There’s little free space in the team’s shop with all the cars and equipment packed tight. Hustle and bustle exude in the shop as the team prepares for the upcoming season and integrates its new employees.

One of the new things the team did this year, Dubois said, was offer contracts to all its employees.

“You stay with us, we stay with you,’’ Dubois said is the message the team is sending its employees by offering contracts. “This is our group moving forward. We want to be a family. We want to get rid of the turnover rate.

“We want people that want to drive a stake in the ground and say, ‘I’m going to make BK successful.’ We ask that commitment from the employees but also provide that same loyalty and commitment to them.’’

That’s comforting for White. He laughs about his luck in NASCAR after being with three teams that shut down and going through the mergers that saw Evernham Motorsports become Gillett-Evernham Motorsports and then Richard Petty Motorsports.

“I’m kind of scared for these guys,’’ White laughs, looking around at his new teammates at BK Racing considering his history with teams shutting down. “Hopefully, it’s not me.’’

NASCAR Awards: Scene on the red carpet

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NASHVILLE, Tenn. — The NASCAR community gathered at the Music City Center to commemorate the 2022 season and celebrate Joey Logano‘s second Cup title.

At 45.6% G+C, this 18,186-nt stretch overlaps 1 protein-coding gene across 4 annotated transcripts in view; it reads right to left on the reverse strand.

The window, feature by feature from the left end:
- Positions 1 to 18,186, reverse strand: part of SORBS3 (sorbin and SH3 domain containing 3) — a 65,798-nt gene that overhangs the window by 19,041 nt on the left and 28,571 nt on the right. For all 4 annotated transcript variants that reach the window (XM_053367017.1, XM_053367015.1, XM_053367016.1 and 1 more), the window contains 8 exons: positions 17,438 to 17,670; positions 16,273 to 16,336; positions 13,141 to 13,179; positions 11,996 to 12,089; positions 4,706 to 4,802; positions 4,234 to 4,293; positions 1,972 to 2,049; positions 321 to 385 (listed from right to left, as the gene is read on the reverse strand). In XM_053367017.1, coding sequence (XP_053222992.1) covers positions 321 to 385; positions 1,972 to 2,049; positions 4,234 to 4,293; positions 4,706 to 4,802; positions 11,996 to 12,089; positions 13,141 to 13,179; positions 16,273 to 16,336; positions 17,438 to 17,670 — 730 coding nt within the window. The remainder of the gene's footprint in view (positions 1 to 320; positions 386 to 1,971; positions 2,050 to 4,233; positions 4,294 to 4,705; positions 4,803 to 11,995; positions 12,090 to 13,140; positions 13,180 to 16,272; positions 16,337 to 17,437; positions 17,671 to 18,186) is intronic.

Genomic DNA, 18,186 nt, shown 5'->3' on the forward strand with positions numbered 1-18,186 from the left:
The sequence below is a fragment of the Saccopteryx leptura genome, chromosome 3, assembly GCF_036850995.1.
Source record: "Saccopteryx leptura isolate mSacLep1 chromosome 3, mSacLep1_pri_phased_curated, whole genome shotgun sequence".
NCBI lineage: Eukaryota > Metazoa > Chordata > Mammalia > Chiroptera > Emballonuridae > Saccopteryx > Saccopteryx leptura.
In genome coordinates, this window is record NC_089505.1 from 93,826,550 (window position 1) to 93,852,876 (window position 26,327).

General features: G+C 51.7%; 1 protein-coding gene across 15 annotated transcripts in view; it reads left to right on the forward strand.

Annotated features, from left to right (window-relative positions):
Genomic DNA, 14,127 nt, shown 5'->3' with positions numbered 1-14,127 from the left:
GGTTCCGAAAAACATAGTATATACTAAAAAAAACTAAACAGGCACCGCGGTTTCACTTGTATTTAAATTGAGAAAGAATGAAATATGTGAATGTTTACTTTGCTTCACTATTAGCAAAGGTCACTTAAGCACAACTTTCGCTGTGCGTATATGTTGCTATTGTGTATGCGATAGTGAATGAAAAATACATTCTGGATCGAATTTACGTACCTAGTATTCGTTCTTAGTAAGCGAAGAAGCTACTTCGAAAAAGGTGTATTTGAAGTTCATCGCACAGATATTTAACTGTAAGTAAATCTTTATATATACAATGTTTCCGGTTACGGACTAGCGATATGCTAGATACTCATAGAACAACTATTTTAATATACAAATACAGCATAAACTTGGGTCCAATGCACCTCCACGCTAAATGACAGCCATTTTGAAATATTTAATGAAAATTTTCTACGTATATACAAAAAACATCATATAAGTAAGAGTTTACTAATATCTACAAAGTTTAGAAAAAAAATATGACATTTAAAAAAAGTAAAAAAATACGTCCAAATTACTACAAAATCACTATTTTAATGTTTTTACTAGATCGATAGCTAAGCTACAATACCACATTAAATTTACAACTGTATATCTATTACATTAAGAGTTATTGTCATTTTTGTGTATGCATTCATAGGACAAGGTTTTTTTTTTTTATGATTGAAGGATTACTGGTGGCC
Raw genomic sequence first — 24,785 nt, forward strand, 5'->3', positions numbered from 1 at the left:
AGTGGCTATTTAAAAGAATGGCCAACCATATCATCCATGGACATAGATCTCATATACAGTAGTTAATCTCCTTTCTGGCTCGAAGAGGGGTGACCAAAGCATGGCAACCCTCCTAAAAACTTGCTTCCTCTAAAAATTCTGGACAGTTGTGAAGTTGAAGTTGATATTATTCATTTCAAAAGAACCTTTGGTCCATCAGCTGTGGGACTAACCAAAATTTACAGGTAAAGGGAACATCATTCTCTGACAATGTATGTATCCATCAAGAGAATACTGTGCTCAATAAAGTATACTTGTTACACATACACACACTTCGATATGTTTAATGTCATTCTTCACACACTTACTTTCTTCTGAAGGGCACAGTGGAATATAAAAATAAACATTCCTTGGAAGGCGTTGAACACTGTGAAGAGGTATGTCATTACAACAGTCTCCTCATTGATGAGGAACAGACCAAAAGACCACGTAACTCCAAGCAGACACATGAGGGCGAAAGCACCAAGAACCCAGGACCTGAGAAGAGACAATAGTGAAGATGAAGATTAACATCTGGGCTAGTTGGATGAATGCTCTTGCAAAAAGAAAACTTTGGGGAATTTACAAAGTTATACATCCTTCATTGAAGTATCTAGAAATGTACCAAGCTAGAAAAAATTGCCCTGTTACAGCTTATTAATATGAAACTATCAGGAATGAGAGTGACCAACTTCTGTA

The event can be seen at 8 p.m. ET Saturday on Peacock.

Here is a look at the scene on the red carpet before Thursday night’s NASCAR Awards:

Joey Logano and Brittany Logano (Photo: Dustin Long)


Ryan Blaney and Gianna Tulio (Photo: Dustin Long)


Kyle and Samantha Busch (Photo: Dustin Long)


Chase Elliott (Photo: Dustin Long)


Alex Bowman and Crystal Marsh (Photo: Dustin Long)


Tyler Reddick and Alexa De Leon (Photo: Dustin Long)


Denny Hamlin and Jordan Fish (Photo: Dustin Long)


Daniel Suarez and Julia Piquet (Photo: Dustin Long)


Chase Briscoe and Marissa Briscoe (Photo: Dustin Long)


Christopher Bell and Morgan Bell (Photo: Dustin Long)


Austin Dillon and Whitney Dillon (Photo: Dustin Long)


Kyle Larson (Photo: Dustin Long)


William Byron and Erin Blaney (Photo: Dustin Long)


Kevin Harvick (Photo: Dustin Long)


Ross Chastain and Erika Turner (Photo: Dustin Long)


Austin Cindric (Photo: Dustin Long)


Kurt Busch (Photo: Dustin Long)


Harrison Burton and Jenna Petty(Photo: Dustin Long)
Mario Andretti (Photo: Dustin Long)

Chase Elliott wins NMPA Most Popular Driver Award


NASHVILLE, Tenn. — Chase Elliott won his fifth consecutive NMPA Most Popular Driver Award on Thursday.

The announcement was made during the NASCAR Awards at the Music City Center. The show will air at 8 p.m. ET Saturday on Peacock.

Elliott is one of only five drivers to win the award since 1984.

Bill Elliott won it from 1984-88, 1991-2000 and 2002. Dale Earnhardt won the award posthumously in 2001. Darrell Waltrip won it in 1989-90. Dale Earnhardt Jr. won it from 2003-17. Chase Elliott has won it every year since.

Noah Gragson was voted as the Most Popular Driver in the Xfinity Series. Hailie Deegan was voted as the Most Popular Driver in the Camping World Truck Series.

Kevin Harvick to make decision on future by Daytona in February


NASHVILLE, Tenn. — Former Cup champion Kevin Harvick says he’ll know by Daytona in February his plans beyond 2023.

Harvick’s contract with Stewart-Haas Racing ends after the upcoming season.